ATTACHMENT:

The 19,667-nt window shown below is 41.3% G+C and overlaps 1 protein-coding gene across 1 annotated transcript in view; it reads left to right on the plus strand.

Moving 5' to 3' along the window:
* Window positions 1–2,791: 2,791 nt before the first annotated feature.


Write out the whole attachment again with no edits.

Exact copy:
The 19,667-nt window shown below is 41.3% G+C and overlaps 1 protein-coding gene across 1 annotated transcript in view; it reads left to right on the plus strand.

Moving 5' to 3' along the window:
* Window positions 1–2,791: 2,791 nt before the first annotated feature.